Para equestrian rider Phoebe Roche has her sights set on the Tokyo Paralympic Games.
In January 2020 Phoebe, together with horse Smartie, achieved a qualifying score for the Tokyo 2020 Games. As the Games have been postponed she is now working towards re-qualification for the 2021 dressage competition.
Phoebe competes in Grade IV para-dressage in which the riders perform movements with their horses, such as steps and trots.
She currently trains five times a week and says that if she does not make it to Tokyo she will aim for Paris in 2024.
Re-qualification for the delayed Tokyo games is difficult. The selection policy for 2021 has not yet been announced by the sport’s governing body.
Phoebe also needs to ensure that both she and her horse are in peak physical condition at the right time. “You have to keep your horse fit for another year, and time things right for the new competition,” she says.
This is not the first time that Phoebe and her family have had to overcome serious challenges.
Phoebe was diagnosed with cerebral palsy at the age of one and her father Doug introduced her to horse riding when she was five years old. Doug, who had been in a wheelchair since childhood, took her to the McIntyre Centre, a Riding for the Disabled organisation. It was the same place where he had learned to ride.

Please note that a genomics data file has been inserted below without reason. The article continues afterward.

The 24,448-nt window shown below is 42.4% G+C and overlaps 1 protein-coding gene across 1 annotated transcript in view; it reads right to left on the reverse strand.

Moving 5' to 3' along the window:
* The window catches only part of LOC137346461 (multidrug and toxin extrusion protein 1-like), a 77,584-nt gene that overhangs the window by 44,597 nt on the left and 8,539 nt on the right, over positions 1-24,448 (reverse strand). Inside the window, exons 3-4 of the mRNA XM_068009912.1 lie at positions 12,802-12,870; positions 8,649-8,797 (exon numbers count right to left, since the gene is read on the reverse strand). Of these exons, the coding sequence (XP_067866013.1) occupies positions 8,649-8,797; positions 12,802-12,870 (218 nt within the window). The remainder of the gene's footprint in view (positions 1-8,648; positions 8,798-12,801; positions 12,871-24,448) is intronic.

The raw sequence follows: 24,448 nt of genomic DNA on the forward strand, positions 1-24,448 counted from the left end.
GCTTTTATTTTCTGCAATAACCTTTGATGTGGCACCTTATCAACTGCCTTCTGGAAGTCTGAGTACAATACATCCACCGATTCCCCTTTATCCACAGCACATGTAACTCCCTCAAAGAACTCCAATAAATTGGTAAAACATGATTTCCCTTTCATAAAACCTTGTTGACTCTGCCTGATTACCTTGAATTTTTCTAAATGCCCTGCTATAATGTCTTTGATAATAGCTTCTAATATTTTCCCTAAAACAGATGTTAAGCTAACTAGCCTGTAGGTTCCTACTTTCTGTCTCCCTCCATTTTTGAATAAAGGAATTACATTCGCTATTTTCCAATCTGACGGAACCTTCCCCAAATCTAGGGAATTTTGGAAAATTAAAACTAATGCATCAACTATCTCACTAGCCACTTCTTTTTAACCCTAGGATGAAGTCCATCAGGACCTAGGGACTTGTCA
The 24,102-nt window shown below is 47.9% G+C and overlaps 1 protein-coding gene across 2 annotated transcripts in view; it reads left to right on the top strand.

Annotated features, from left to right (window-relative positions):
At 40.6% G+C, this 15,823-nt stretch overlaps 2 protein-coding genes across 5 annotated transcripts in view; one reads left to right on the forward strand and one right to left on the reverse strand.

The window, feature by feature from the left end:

Phoebe fell in love with the horses and the riding. The riding also became a special father-daughter time. Doug took her riding every week until he sadly passed away in 2008.
In 2017 Phoebe and mum Shaneen made the big decision to relocate from Brisbane to Melbourne so Phoebe could pursue her sporting dreams.
“It was a real change of lifestyle. We didn’t have much, at the time we only bought what we needed with us,” says Shaneen.
Phoebe was also struggling with inadequate NDIS support. She has many complex needs which include spastic quadriplegia, a severe form of cerebral palsy.
To top it all Phoebe lost all sensation on her left side in 2018. Her doctors did not have a conclusive diagnosis but suspected concussion or a stroke. Phoebe had to stop riding for about eight months while she recovered. Her reins and boots were later modified just so she could remain upright on Smartie and hold her reins.
This resulted in Shaneen “using all her savings” to pay for Phoebe’s supports.
“I was at my wit's end,” says Shaneen. “We’d been trying to get her NDIS plan reviewed but we just had no help and it was just awful.”
In desperation, Shaneen contacted Windermere about NDIS pre-planning services.
“It was a long road to get Phoebe a new NDIS plan but with the help of Windermere’s planning review support and gaining more reports and assessments we were successful in increasing Phoebe’s NDIS funding substantially to get her all the supports she needs,” says Shaneen.
Now Phoebe is feeling much more supported with a “wonderful” occupational therapist and psychologist. She is also receiving NDIS support coordination and plan management services from Windermere.
“We are both really tired of it all. It was a long hard battle that we just couldn’t have done without Windermere;” says Shaneen.
Windermere also surprised Phoebe and Shaneen with a Merry Mission helping hamper to help them make ends meet over Christmas, a gift that Shaneen describes as a ‘Godsend.”
Now Phoebe has the right supports in place, she can concentrate on her training.
We wish her and Shaneen all the best for the future.